By August the influenza hit Chiwatenwa's cabin, and Chiwatenwa himself was the first to be sick. After several days of being ill, he staggered to the Jesuit residence, burning with fever and dizzy from the sickness.
"I came to pray in the chapel," he explained weakly.
Father de Brébeuf watched him as he fell to his knees and heard him pray simply, "My Father, I accept my sickness if it is Your holy desire."
Echon went over to him. He looked at Chiwatenwa's face and could see that he was very sick indeed.
"Chiwatenwa," he said quickly, "do you want me to baptize you?"
The eyes of the Indian brave glowed. "It is not for me to decide. I have often testified to you that I believed. I have asked you a hundred times for baptism.
And now during the time of my sickness you have never come to see me when I have not said to myself, 'Why do they not baptize me? It is for them to arrange that, for they know too well that I shall accept it gladly.' "
In the dusky light of the chapel, the clean-cut profile of the Indian, his eyes on the altar, was outlined between the two life-sized pictures of Jesus and Mary. Instantly, all of Father de Brébeuf's hesitation vanished.
"I shall baptize you now. You may take the name of a great saint, Joseph."
Two days after the baptism, the crisis in his illness was passed, and Joseph, the new Christian, announced, "Since God has restored me to health, I am resolved to be very faithful to Him all my life. I shall so act that the others will know it."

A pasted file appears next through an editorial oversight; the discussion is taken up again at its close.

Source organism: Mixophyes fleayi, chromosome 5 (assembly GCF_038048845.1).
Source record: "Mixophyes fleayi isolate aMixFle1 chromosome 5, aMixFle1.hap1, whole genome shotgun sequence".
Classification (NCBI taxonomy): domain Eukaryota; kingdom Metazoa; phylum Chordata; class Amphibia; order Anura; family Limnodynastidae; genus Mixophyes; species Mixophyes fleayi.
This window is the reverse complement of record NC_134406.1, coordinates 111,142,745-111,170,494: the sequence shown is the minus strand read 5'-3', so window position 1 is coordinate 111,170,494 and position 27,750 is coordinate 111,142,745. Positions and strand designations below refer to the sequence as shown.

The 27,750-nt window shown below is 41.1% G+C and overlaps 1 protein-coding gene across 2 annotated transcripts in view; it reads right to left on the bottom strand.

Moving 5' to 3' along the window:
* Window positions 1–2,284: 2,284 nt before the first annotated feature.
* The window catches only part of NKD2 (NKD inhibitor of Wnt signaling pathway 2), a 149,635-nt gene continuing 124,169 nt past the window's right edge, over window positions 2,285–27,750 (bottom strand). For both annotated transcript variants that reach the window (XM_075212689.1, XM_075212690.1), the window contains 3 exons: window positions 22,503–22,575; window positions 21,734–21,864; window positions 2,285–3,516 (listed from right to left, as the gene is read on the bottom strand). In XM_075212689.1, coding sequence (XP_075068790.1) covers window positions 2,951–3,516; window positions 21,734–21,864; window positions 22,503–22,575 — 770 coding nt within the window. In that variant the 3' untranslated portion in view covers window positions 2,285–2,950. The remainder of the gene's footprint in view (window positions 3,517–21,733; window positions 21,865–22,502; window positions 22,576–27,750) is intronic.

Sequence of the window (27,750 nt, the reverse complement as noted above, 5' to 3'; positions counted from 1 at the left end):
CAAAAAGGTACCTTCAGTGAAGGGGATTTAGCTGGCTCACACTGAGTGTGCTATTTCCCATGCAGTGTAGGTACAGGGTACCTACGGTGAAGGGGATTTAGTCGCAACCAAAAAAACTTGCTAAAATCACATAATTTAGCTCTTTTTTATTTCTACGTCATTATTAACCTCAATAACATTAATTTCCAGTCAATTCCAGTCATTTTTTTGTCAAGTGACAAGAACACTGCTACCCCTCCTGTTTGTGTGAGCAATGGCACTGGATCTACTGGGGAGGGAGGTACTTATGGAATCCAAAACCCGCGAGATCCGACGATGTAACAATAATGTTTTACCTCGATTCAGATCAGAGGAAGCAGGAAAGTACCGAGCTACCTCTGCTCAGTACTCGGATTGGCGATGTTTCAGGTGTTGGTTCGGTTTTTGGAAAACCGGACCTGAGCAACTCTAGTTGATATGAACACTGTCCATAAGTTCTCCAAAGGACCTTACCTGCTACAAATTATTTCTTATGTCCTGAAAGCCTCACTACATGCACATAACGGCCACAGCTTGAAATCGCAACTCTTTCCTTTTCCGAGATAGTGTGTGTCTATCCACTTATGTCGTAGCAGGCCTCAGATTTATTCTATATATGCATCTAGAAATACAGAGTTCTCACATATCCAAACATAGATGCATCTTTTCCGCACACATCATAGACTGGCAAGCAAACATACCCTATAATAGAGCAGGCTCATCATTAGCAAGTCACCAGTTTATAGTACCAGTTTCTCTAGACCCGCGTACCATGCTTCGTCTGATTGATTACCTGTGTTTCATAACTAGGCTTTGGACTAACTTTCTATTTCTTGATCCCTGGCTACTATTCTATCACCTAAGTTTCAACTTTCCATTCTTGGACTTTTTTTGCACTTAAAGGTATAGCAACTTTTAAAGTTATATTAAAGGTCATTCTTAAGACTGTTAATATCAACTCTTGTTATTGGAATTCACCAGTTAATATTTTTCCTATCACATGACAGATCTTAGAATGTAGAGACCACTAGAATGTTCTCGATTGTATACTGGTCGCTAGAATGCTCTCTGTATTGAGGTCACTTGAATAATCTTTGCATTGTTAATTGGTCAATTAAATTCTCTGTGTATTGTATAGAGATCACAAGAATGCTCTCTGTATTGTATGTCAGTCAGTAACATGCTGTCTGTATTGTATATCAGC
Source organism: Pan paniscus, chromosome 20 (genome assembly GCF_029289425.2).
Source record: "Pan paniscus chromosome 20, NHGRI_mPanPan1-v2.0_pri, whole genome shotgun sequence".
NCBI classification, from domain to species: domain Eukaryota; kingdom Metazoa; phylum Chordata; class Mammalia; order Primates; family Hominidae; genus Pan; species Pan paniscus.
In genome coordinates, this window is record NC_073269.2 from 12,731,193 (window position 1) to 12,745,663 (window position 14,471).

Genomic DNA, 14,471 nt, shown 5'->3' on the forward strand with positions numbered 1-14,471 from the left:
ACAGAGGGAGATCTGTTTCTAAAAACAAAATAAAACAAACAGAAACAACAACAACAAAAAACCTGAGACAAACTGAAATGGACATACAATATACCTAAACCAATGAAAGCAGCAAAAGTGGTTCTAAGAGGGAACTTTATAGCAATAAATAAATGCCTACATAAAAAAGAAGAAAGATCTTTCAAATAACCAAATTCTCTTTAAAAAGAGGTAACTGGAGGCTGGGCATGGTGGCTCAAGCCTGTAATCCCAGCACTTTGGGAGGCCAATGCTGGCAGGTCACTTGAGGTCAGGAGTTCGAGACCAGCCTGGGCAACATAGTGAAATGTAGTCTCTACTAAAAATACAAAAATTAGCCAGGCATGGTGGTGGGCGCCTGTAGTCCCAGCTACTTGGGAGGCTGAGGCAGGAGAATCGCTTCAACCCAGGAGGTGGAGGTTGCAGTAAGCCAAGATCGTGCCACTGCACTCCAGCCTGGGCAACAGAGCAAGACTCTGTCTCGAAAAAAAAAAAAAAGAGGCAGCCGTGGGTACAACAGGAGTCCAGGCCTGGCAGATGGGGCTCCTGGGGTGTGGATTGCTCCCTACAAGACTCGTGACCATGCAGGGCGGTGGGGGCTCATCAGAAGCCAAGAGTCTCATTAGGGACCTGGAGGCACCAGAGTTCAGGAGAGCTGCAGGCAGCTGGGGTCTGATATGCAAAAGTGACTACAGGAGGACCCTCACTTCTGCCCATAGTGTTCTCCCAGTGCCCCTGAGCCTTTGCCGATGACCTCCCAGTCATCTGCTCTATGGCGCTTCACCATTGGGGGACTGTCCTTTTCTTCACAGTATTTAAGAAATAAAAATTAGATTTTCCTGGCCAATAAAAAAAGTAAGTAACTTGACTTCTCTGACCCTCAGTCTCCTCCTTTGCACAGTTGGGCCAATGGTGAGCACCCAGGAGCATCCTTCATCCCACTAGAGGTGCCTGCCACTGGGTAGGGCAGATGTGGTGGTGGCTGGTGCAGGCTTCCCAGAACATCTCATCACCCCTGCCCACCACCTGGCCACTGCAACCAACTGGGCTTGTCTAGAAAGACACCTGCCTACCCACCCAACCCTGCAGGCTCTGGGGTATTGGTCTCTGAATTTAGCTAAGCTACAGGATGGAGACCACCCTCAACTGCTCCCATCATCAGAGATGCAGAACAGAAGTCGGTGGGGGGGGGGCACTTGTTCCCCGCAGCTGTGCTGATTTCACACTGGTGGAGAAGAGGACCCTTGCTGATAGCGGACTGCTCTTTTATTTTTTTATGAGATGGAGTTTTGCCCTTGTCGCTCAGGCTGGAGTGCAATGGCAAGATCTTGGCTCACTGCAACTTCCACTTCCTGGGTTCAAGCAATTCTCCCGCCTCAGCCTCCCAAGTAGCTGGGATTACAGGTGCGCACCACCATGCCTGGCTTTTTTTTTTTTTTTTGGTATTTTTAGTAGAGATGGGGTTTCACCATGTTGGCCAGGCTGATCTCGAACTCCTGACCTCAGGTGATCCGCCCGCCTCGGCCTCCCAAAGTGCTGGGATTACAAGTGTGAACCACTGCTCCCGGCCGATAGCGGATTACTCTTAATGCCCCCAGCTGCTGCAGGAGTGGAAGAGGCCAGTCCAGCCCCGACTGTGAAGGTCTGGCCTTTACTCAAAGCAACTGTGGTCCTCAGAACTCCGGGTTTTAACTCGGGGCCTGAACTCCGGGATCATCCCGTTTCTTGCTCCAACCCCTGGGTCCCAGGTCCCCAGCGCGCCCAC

As was expected, soon many people in Joseph's cabin were ill, but the most seriously sick was his youngest son whom Echon had baptized Thomas. Teondechoren came to his brother. "We have demons in our cabin and you are causing them to stay. I will do a dance of fire and my nephew will recover." Joseph stood tall and faced his brother. "No, I refuse. We do not believe in the old customs. We shall put our trust in God."
Teondechoren's eyes became tiny sparks of fury in his dark face. "You are a disgrace to your nation," he said, his voice low and menacing. He turned away and left the cabin.
Sadly, Joseph took his place next to Aonetta at the side of their dying son.
"Thomas, my dear child," he said low. "We are not the masters of your life. If God wishes you to go to heaven, we cannot keep you upon earth." But in his heart he begged, "My God, do not make a trial of my faith!"
Aonetta and Joseph kept their vigil through the night. Early in the morning, Echon came to the cabin. He arrived in time to bless the child before he died.
Joseph buried his head in his hands and Aonetta began to wail loudly for her youngest son.
"Echon," cried Joseph. "You taught me what I ought to say to God for his recovery. Tell me how I shall address Him now that my son is dead."
Father de Brébeuf felt his heart beat. How would Joseph react to his first trial--and such a great one? "Joseph, why should we question what God allows? He does not ask us to understand Him. He only asks us to love Him enough to trust and believe in Him.
He watched Joseph's face closely. The Indian put his head back and closing his eyes, he said strongly, "My God, I believe in You. My good God, I will honor You all my life and I will love You with all my heart."